Thursday, October 11, 2007


A nine-year-old French-American girl is stranded in Meiji-era Kyoto when her uncle's Jesuit missionary burns down. Alone in an intensely xenophobic country with only the most rudimentary knowledge of Japanese, Aurelia (whose name, Japanized, becomes Urako) finds refuge with the Shins, a family of tea ceremony masters who have been favored by the Shogun for the last three hundred years.

Painstakingly research and vividly reenacted, The Teahouse Fire is a relentlessly honest depiction of Japan from a foreigner's point of view (she says very, very knowingly). I was impressed with the way Avery was able to bring the art of tea to the center of a story and make it symbolic of many layers of society and the story.

I was a little disappointed with it, but it's possible I'd hoped for too much from the book going in. The book was a little on the long side (for my taste), and yet somehow the author managed to rush through the things I wanted to know more about. Although ostensibly the story of Urako and her unrequited loves, the narrative really focuses on Yukako, the "older sister" who first brings Urako into the Shin family but whose friendship falters and becomes plagued with selfishness as the book progresses. It is painful to watch Urako's non-life as she sinks passively into the stories of people who don't notice her or don't like her; it is also not as painful as I hoped it would be to experience through her eyes Yukako's ongoing insensitivity and accidental rejection.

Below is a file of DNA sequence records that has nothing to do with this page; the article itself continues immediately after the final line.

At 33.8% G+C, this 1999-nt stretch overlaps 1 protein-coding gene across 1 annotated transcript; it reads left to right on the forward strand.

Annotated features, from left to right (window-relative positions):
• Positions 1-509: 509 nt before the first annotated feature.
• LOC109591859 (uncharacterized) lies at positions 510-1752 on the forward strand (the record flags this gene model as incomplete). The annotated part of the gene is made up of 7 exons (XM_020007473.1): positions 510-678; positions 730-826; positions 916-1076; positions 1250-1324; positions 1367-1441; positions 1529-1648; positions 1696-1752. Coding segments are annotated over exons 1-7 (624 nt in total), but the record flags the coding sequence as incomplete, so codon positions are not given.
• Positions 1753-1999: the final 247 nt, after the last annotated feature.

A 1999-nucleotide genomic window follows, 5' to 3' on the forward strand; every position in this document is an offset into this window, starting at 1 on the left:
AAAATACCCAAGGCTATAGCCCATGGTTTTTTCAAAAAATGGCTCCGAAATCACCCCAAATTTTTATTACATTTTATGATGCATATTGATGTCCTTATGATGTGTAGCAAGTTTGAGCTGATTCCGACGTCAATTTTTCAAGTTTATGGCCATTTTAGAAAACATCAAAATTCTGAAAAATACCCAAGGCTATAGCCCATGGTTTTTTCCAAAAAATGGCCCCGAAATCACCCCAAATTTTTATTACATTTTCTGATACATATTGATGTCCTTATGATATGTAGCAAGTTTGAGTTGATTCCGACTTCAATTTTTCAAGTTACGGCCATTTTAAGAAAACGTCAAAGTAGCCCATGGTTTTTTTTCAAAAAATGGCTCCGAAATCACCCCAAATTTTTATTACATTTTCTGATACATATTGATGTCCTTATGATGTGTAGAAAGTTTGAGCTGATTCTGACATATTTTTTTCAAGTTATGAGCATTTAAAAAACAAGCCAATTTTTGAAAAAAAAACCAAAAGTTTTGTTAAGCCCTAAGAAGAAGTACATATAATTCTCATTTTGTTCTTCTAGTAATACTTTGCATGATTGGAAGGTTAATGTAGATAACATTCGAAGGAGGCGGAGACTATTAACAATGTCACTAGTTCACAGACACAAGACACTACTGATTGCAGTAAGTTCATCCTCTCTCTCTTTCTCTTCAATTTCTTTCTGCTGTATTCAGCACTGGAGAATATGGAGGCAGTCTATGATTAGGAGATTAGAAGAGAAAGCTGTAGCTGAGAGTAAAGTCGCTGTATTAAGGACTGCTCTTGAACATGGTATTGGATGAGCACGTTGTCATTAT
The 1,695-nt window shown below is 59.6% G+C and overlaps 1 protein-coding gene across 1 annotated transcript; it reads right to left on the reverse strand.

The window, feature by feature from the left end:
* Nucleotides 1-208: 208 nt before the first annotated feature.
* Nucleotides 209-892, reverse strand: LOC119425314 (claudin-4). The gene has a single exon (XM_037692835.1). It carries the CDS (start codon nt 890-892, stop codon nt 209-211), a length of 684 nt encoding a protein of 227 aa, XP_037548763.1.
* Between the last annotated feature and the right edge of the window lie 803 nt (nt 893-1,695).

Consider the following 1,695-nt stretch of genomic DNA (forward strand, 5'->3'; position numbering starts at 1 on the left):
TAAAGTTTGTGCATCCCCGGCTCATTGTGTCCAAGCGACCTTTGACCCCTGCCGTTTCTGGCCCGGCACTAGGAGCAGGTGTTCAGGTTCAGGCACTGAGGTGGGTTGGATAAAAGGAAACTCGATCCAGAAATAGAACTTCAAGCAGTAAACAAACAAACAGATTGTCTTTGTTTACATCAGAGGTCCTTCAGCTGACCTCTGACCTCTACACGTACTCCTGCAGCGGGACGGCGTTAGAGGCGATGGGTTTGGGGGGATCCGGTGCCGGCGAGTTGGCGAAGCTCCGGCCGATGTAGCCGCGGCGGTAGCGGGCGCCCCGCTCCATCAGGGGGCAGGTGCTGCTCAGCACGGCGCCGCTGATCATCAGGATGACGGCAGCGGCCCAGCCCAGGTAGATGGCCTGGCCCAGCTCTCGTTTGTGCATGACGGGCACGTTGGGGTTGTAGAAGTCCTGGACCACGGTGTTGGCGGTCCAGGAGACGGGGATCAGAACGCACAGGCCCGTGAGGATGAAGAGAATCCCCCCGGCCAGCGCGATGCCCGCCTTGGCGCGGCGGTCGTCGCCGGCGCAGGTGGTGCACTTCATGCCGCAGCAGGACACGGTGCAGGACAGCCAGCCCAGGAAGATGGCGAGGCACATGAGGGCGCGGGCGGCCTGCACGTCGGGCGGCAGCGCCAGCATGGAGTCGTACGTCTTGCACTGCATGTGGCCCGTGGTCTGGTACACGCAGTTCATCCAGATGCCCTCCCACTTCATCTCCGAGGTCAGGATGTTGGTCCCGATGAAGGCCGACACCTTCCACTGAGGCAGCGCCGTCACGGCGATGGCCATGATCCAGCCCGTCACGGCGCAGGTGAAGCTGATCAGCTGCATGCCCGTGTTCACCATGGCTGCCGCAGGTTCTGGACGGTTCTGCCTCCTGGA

Also, it was just a little overwritten, especially at the beginning. The author was a little bit self-indulgent with little Japanese-to-English gems that must have been even more alienating for English language readers who don't have years and years of Japanese language study behind them. Urako's first year in Japan is narrated in a confusing and misunderstood way--doubtlessly to help you feel the frustration and aimlessness of her character--but I found myself having to read some paragraphs three or four times just to figure out what she was trying to say.

Nevertheless, qualms aside--the book is a careful and beautiful tapestry, and is subtler and smarter than, say, the crowd-pleasing MEMOIRS OF A GEISHA. If you're a Japanophile this is a must.

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